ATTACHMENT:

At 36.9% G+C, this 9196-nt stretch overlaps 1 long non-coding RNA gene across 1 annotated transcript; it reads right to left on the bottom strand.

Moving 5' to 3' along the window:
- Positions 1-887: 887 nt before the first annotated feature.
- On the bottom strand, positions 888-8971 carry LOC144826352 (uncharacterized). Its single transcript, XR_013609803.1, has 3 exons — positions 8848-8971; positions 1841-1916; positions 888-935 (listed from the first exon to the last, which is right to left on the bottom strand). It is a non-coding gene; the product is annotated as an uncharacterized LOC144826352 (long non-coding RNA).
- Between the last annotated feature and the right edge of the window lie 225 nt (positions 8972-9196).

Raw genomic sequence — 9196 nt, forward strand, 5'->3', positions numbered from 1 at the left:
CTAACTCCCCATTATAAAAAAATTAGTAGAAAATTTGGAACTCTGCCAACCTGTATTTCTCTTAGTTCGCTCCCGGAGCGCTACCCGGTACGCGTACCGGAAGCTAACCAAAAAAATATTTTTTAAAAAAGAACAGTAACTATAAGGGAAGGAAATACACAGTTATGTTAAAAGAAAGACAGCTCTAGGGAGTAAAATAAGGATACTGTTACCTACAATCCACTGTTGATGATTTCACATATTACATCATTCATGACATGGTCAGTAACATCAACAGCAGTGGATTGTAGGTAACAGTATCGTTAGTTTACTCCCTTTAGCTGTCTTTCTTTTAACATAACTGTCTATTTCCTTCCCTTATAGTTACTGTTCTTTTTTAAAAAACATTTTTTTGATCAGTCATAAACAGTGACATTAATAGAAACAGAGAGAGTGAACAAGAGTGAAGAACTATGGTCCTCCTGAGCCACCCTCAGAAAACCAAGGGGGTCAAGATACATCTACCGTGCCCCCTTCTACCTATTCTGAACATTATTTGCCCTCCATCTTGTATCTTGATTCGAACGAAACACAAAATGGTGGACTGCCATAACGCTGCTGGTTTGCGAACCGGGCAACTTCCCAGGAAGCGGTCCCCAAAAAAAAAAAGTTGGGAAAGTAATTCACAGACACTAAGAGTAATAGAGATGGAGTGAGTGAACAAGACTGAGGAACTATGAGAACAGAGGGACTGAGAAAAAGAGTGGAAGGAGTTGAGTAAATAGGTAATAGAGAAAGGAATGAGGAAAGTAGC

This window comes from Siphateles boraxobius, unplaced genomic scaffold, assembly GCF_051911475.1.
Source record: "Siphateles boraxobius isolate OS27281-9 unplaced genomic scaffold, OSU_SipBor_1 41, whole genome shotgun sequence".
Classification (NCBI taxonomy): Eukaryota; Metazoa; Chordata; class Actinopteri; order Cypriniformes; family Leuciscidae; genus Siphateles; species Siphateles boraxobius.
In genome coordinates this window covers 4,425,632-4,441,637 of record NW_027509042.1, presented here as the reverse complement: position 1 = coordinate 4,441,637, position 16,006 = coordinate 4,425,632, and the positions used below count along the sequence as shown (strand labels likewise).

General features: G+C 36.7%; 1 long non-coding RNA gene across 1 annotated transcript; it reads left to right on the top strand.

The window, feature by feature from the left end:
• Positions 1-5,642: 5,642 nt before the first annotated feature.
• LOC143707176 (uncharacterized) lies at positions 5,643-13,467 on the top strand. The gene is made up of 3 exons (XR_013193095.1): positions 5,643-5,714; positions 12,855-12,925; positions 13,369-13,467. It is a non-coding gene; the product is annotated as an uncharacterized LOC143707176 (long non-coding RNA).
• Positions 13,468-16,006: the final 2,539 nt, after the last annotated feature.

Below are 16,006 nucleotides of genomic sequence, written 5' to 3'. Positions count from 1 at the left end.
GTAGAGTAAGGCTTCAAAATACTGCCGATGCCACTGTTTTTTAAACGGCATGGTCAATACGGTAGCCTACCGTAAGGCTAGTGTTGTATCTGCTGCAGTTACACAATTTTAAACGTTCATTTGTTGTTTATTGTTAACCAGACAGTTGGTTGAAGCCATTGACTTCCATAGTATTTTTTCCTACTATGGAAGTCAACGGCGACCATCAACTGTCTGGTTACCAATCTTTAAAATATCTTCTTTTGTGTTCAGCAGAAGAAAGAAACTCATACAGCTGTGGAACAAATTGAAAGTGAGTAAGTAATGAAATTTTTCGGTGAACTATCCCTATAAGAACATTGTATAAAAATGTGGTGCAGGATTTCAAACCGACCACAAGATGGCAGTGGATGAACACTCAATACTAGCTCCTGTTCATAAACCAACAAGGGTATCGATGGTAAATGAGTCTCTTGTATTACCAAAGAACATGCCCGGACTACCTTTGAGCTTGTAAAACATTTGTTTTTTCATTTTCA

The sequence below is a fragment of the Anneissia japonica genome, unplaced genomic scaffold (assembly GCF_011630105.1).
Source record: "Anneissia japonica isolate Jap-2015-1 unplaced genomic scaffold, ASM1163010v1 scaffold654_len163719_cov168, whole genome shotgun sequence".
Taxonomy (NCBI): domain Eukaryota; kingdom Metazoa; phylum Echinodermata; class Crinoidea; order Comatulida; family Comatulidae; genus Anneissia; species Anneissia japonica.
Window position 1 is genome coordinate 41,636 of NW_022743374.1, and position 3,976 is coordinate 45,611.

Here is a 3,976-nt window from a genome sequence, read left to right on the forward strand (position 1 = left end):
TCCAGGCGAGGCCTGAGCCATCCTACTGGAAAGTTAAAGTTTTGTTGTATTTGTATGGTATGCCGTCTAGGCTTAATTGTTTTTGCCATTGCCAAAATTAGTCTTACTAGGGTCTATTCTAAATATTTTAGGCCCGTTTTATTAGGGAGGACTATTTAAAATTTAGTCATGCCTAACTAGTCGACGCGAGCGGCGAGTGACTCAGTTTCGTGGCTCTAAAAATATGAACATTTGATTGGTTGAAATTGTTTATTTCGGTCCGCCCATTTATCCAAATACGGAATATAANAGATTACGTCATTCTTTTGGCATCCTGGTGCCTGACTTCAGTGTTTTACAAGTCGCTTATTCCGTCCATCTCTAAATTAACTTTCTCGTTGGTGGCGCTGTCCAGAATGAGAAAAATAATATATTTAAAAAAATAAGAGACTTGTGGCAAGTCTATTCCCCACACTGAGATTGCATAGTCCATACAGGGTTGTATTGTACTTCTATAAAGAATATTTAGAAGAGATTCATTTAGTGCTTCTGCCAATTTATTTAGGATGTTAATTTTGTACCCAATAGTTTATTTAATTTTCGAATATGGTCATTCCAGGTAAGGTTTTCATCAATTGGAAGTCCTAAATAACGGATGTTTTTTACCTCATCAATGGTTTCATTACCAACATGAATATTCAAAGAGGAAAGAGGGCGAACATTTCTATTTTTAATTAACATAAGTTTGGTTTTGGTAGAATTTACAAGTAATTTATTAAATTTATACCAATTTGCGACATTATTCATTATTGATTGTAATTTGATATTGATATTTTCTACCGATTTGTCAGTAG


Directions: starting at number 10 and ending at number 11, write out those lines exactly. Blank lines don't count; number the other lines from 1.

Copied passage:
Classification (NCBI taxonomy): Eukaryota; Metazoa; Chordata; class Actinopteri; order Cypriniformes; family Leuciscidae; genus Siphateles; species Siphateles boraxobius.
In genome coordinates this window covers 4,425,632-4,441,637 of record NW_027509042.1, presented here as the reverse complement: position 1 = coordinate 4,441,637, position 16,006 = coordinate 4,425,632, and the positions used below count along the sequence as shown (strand labels likewise).